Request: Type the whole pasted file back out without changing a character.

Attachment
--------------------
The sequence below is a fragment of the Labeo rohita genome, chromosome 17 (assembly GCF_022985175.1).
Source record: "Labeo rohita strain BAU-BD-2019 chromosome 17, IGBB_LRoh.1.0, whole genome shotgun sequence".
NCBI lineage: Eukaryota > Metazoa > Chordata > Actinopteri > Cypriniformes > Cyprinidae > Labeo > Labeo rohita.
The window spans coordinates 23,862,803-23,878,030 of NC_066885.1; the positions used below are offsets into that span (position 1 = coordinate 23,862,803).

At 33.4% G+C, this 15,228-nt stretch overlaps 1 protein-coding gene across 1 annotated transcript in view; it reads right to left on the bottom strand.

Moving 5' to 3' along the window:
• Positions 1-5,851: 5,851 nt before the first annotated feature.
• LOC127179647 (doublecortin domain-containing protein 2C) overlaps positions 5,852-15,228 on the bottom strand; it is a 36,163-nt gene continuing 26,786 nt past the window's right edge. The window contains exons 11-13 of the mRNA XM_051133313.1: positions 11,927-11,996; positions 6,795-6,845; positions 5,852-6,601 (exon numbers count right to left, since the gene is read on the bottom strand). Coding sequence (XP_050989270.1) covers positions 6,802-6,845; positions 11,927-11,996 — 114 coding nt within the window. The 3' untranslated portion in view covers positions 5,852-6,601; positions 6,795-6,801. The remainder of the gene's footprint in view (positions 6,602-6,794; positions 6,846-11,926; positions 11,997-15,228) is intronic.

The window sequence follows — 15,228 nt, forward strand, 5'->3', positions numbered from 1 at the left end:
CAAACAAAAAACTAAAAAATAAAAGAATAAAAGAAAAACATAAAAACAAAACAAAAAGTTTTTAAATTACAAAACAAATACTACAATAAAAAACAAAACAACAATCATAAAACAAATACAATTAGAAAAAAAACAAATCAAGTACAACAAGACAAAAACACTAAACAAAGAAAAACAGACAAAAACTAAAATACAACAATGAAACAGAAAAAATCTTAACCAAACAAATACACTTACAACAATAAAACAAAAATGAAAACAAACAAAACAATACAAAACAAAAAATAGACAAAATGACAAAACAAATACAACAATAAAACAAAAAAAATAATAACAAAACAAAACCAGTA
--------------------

The sequence below is a fragment of the Labeo rohita genome, chromosome 17 (assembly GCF_022985175.1).
Source record: "Labeo rohita strain BAU-BD-2019 chromosome 17, IGBB_LRoh.1.0, whole genome shotgun sequence".
NCBI lineage: Eukaryota > Metazoa > Chordata > Actinopteri > Cypriniformes > Cyprinidae > Labeo > Labeo rohita.
The window spans coordinates 23,862,803-23,878,030 of NC_066885.1; the positions used below are offsets into that span (position 1 = coordinate 23,862,803).

At 33.4% G+C, this 15,228-nt stretch overlaps 1 protein-coding gene across 1 annotated transcript in view; it reads right to left on the bottom strand.

Moving 5' to 3' along the window:
• Positions 1-5,851: 5,851 nt before the first annotated feature.
• LOC127179647 (doublecortin domain-containing protein 2C) overlaps positions 5,852-15,228 on the bottom strand; it is a 36,163-nt gene continuing 26,786 nt past the window's right edge. The window contains exons 11-13 of the mRNA XM_051133313.1: positions 11,927-11,996; positions 6,795-6,845; positions 5,852-6,601 (exon numbers count right to left, since the gene is read on the bottom strand). Coding sequence (XP_050989270.1) covers positions 6,802-6,845; positions 11,927-11,996 — 114 coding nt within the window. The 3' untranslated portion in view covers positions 5,852-6,601; positions 6,795-6,801. The remainder of the gene's footprint in view (positions 6,602-6,794; positions 6,846-11,926; positions 11,997-15,228) is intronic.

The window sequence follows — 15,228 nt, forward strand, 5'->3', positions numbered from 1 at the left end:
CAAACAAAAAACTAAAAAATAAAAGAATAAAAGAAAAACATAAAAACAAAACAAAAAGTTTTTAAATTACAAAACAAATACTACAATAAAAAACAAAACAACAATCATAAAACAAATACAATTAGAAAAAAAACAAATCAAGTACAACAAGACAAAAACACTAAACAAAGAAAAACAGACAAAAACTAAAATACAACAATGAAACAGAAAAAATCTTAACCAAACAAATACACTTACAACAATAAAACAAAAATGAAAACAAACAAAACAATACAAAACAAAAAATAGACAAAATGACAAAACAAATACAACAATAAAACAAAAAAAATAATAACAAAACAAAACCAGTA